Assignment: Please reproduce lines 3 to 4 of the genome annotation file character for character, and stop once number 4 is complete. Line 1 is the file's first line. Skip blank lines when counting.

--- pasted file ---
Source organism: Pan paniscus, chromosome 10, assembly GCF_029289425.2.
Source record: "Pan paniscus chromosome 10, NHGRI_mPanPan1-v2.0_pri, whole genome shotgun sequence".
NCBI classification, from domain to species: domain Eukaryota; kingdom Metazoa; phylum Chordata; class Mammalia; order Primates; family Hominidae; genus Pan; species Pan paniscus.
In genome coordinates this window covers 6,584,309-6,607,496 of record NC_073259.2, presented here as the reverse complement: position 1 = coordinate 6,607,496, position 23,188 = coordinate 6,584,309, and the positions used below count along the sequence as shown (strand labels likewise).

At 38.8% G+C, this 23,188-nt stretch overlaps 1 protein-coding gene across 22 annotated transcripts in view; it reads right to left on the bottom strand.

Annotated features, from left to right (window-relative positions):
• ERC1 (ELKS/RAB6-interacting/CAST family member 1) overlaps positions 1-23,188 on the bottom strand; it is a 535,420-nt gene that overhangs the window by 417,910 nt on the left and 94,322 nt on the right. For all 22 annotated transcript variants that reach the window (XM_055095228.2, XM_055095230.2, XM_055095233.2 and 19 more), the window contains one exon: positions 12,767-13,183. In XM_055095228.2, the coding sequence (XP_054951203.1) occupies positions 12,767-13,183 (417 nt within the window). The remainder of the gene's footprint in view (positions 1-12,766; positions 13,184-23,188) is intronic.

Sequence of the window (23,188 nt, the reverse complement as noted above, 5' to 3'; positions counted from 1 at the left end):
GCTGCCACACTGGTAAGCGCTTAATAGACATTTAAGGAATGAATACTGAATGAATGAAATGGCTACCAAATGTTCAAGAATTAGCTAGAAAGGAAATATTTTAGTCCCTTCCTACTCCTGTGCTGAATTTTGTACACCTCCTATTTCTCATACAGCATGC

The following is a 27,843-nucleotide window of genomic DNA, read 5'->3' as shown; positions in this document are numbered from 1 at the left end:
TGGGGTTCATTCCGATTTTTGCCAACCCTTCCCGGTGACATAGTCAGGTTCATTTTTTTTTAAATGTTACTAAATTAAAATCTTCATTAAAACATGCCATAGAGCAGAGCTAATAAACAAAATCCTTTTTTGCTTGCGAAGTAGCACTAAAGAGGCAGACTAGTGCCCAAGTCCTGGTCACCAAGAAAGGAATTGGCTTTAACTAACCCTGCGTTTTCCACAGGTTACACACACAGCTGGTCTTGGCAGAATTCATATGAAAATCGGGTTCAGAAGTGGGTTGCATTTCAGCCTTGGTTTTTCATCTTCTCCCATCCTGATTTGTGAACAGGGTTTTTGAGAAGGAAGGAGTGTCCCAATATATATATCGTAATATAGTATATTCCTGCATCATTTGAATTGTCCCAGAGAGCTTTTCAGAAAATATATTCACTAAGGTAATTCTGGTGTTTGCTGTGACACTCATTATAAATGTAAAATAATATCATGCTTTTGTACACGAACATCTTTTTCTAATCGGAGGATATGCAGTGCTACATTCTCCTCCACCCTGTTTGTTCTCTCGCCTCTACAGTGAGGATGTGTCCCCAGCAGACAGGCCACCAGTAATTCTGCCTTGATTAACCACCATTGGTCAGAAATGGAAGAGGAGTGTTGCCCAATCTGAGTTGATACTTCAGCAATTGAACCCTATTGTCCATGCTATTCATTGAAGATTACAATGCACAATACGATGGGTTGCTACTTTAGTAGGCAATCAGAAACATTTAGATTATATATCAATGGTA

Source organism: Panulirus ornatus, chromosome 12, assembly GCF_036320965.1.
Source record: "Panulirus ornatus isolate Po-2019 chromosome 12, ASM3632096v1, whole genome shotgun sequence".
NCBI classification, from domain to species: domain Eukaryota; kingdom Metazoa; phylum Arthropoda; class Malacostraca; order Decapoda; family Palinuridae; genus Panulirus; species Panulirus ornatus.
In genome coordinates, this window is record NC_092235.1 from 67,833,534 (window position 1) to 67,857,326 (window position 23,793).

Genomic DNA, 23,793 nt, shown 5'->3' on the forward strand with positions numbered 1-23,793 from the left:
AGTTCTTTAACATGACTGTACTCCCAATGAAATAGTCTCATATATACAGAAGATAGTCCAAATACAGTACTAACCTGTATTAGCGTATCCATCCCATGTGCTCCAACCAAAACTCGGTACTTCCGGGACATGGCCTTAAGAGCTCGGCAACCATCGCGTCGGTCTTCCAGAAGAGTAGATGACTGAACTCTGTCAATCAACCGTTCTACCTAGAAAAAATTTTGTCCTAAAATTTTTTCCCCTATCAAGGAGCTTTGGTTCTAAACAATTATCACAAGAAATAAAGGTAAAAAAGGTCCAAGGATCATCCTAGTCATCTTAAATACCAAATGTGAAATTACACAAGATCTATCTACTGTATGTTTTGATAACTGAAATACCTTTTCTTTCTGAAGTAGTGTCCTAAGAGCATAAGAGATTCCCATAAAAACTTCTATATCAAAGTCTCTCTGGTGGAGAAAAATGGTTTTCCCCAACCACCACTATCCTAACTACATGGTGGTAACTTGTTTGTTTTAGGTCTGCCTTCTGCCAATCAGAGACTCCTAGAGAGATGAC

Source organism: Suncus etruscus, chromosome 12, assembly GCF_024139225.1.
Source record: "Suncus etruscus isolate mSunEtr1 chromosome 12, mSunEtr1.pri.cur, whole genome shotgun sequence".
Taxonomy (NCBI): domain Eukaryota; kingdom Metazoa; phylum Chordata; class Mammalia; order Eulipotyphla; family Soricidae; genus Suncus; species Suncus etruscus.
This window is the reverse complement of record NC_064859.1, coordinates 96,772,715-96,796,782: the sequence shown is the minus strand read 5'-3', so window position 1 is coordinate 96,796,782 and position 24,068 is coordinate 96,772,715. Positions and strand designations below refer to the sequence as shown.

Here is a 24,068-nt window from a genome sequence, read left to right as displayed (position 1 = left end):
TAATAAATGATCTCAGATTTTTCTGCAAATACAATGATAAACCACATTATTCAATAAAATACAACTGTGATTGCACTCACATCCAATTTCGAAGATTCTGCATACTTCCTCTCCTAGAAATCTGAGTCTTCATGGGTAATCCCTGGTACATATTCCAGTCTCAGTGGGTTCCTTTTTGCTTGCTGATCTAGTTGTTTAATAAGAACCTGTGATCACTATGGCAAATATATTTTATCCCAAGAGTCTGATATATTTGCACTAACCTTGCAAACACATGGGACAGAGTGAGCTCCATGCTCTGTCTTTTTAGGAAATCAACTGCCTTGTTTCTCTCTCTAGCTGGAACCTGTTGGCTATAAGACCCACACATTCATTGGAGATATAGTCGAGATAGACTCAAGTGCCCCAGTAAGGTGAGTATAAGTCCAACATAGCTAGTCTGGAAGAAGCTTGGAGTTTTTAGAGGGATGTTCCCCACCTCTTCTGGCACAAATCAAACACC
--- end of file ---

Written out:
NCBI classification, from domain to species: domain Eukaryota; kingdom Metazoa; phylum Chordata; class Mammalia; order Primates; family Hominidae; genus Pan; species Pan paniscus.
In genome coordinates this window covers 6,584,309-6,607,496 of record NC_073259.2, presented here as the reverse complement: position 1 = coordinate 6,607,496, position 23,188 = coordinate 6,584,309, and the positions used below count along the sequence as shown (strand labels likewise).